The many surprises of a Peruvian road trip
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Speeding down the smooth tarmac road draped around the Andes mountains like a black satin ribbon, I revelled in sliding the car, a Nissan Versa, through a series of hairpins and tight corners. The road from Abancay to Nazca in Peru is perhaps one of the most exciting I’ve ever driven, with fantastic snow-capped views. It was so much fun, in fact, that by the time I reached the plains close to Nazca by noon, I felt the car’s brakes had suffered considerably. To let them, and myself, recover a bit, I decided to make an unplanned night halt.
Nazca is a nondescript desert town, not the sort of place I would normally stop at, but it has innumerable hotels and great restaurants. This is because of the artwork sketched in the desert by a pre-Incan civilization over 1,000 years ago. Called the Nazca Lines, they refer to the geometric lines drawn across the desert and also to the mysterious animal geoglyphs that accompany them.
The perplexing part about these lines and shapes—about 300 of them over a 500 sq. km area—is that they can only be seen in their entirety from the sky. The fact that you could be standing among them and not even know they exist, adds to their mystery.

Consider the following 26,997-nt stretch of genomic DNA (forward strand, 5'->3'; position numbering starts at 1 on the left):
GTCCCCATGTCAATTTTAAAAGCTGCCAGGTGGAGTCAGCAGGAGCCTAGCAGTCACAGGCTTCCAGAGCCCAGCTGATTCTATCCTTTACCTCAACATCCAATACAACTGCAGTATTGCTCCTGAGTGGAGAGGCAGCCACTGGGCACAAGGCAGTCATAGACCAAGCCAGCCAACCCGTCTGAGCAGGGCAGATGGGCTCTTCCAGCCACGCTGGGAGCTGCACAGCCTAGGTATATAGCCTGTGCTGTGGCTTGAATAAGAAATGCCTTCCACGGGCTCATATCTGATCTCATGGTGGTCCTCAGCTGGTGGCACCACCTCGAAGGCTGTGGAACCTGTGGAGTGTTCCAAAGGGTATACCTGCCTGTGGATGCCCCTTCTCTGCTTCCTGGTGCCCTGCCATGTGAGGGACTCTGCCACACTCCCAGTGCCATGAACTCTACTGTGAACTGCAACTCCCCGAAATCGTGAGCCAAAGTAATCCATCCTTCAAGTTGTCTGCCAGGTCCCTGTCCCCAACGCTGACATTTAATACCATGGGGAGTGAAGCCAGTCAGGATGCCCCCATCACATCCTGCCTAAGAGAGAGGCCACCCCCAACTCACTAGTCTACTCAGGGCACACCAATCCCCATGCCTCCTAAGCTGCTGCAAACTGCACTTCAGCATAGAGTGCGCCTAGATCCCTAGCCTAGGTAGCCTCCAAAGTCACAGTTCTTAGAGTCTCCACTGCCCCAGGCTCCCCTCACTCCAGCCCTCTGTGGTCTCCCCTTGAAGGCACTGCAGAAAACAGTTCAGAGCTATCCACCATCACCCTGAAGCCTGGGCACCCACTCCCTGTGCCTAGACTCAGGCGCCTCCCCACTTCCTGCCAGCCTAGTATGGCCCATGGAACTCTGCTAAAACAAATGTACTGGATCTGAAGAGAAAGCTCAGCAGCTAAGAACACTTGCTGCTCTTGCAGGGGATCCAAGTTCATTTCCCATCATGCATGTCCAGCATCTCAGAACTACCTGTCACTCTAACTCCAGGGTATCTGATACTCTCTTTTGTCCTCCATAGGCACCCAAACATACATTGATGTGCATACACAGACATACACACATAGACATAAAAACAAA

Luis, the proprietor of the hotel I managed to book at the last minute, convinced me to taking a sightseeing flight over the Nazca Lines. It was a beautiful day, and he helped me find an hour-long flight for $70 (around Rs4,438). Within 40 minutes I was at the airport, getting my passport checked and being weighed before boarding a little six-seater Cessna with three others. The pilot handed out barf bags, just in case, as he would have to bank left and right frequently to ensure passengers on both sides of the plane got great views of the lines 3,000ft below.
But I was too distracted to feel any nausea. As we took off, I saw that while the area surrounding Nazca was quite green, there was brown desert beyond. Once we were over the desert, the co-pilot pointed out the first geoglyph, the whale. Then came the astronaut, named for his fishbowl-like head. Next up were the monkey and the hummingbird. In 2014, activist organization Greenpeace had placed a message next to the latter, hoping to draw the attention of world leaders attending a UN climate summit in Lima. In doing so, they walked all over this Unesco World Heritage site. When archaeologists do so, they wear special, weight-dispersing padded shoes to prevent damage.
The lines have suffered damage in the past too. When we flew over the tree, bird and lizard, I noticed that the latter’s tail was cut in half by the Pan-American Highway that runs across it. This is because not many, barring the locals, knew of the existence of the Nazca Lines when the construction of the road was started in 1938.
There are many theories about how and why these lines were made in the sixth century. Archaeologists, mystics and scientists have suggested everything from aliens, ancient balloonists and superhumans to the divine. The designs remain a mystery.